The spread of the coronavirus drastically changed how our children learn. While a sudden shift from in-person to virtual education could have left faculty and families reeling, that wasn’t the case at the Chicago City Day School. In fact, the transition to online learning happened with relative ease. And if you ask Chris Dow, middle school teacher and incoming head of school, it’s a testament to the school’s 40-year history.
“It speaks to who we are as a school and what was already so successful for us,” Dow says. “We have teachers who are passionate, skilled, and able to differentiate their instruction for all our students. We’ve been able to transfer those strengths to distance learning efficiently and effectively.”
Located on two tree-lined acres on a residential street in Chicago’s Belmont Harbor neighborhood, this independent school for children in junior kindergarten through eighth grade boasts small class sizes, which Dow says has been a big benefit during the changes in education brought on by the pandemic.
“We’re a small, tight-knit school, so we were able to react and adapt quickly as things were developing,” Dow says.
Here, Dow discusses the school’s online model and what’s in store for the 2020-21 school year.
Meeting students at their level
Dow says that when planning the online learning program, teachers made sure it was flexible and appropriate for different grade levels. Younger students, for example, had fewer online meetings scheduled, so they could spend more time reading, exploring and learning at home.
Older students assembled for homeroom meetings twice a day, giving them a chance to connect, socialize, assess their workload and support each other.
Every day, the school integrated non-core classes or activities into the schedule, including art, drama, tech class and music.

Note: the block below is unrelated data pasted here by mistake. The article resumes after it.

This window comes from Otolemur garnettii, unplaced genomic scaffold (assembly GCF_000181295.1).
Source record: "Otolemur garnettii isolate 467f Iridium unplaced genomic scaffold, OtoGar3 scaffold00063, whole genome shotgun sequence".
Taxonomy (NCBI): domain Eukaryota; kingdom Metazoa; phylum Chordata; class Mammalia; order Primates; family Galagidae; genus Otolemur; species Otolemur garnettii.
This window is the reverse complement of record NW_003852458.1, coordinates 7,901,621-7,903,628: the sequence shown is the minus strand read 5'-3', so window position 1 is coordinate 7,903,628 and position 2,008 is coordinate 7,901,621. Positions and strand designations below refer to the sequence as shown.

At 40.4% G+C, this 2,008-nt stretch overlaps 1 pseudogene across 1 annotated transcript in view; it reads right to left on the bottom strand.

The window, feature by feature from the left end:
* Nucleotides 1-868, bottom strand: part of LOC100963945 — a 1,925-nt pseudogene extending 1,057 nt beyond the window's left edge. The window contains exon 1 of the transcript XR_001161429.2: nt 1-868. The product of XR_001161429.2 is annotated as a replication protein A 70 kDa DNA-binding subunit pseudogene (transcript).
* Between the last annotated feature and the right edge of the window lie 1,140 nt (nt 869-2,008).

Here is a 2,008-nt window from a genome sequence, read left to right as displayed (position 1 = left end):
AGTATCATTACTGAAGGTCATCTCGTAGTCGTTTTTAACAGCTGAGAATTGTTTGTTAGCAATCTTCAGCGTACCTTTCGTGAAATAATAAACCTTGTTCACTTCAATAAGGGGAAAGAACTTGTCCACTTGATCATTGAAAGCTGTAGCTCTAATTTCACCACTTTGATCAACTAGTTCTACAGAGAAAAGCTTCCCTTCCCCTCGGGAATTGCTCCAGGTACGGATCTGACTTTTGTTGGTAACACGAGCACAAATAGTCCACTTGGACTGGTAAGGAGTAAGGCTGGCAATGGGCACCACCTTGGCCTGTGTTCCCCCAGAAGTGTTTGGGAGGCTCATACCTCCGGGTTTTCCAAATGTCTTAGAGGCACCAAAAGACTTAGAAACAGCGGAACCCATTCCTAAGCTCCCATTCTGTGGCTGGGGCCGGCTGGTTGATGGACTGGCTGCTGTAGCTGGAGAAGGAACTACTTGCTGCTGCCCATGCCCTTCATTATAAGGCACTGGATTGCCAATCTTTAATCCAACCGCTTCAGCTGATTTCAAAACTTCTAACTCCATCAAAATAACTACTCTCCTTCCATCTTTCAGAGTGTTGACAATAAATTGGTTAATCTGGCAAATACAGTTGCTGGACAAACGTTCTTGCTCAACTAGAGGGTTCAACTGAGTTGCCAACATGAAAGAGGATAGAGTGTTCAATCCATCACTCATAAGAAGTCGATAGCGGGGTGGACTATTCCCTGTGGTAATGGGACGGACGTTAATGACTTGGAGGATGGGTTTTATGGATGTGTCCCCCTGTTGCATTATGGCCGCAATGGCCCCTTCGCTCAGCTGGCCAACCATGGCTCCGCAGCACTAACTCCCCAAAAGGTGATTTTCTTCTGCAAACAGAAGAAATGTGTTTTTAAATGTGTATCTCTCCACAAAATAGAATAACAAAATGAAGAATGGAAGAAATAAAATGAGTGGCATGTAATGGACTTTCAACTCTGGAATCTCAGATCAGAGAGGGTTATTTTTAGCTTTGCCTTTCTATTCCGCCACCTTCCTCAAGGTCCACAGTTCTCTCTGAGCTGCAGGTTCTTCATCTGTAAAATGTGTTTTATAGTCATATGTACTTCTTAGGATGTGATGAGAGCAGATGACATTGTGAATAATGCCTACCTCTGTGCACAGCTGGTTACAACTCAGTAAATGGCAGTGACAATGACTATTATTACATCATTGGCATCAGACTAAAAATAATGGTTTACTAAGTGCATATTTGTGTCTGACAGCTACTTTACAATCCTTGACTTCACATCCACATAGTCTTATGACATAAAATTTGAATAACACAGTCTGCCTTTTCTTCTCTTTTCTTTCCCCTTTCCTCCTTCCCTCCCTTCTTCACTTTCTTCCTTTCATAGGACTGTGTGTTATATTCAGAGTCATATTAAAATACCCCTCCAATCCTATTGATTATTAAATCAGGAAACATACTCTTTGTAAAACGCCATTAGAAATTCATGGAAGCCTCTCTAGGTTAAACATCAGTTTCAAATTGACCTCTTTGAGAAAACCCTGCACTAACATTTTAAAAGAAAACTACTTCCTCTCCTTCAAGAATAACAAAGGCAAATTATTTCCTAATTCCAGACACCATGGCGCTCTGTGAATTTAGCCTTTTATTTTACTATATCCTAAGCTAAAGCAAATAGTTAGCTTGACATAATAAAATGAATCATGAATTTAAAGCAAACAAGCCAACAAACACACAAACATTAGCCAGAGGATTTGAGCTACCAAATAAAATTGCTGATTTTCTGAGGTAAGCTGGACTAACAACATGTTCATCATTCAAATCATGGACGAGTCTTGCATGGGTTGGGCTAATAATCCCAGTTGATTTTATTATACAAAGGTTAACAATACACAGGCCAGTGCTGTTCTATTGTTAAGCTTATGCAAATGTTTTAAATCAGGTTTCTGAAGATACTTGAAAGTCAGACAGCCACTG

City Day teachers remained mindful of parents’ schedules when developing the online program, Dow says, as they knew that many parents, particularly those with younger children, would often have to help get their children online for the lessons.
Parents have reacted to the program very positively. A parent of a City Day seventh-grader says she appreciates how thorough the online school day is.
“There’s the right number of touch points,” the parent says. “And that’s true from reading and math, to art and tech — they’re giving these kids a full school day in this really unique experience.”
Another parent referred to City Day’s distance learning program as a “model” for other schools.
“That model has made all the difference for us,” the parent notes. “It has made this whole situation not just bearable, but truly enjoyable for the entire family, so thank you so much Chicago City Day School.”
Looking ahead to the 2020-2021 school year, Chicago City Day School is prepared for all options, including traditional classroom learning, online, or a hybrid of the two, Dow says.
City Day’s campus features four separate buildings that would provide more than enough space for “social distance” learning.
“We don’t know exactly where things are headed, but we are prepared for all the eventualities,” Dow says. “We want to welcome all of our students back to campus in the fall, and we have the necessary spaces to fit changing conditions. We can have a couple grades in each building. We can stagger our day — all the things that have been talked about, we are able to do on our campus.
“We are very fortunate. Our founding head, Mrs. Galeta Kaar Clayton, and our board have been very smart and structured a school and campus that can adapt and react to something even as unexpected as this has all been.”
About City Day School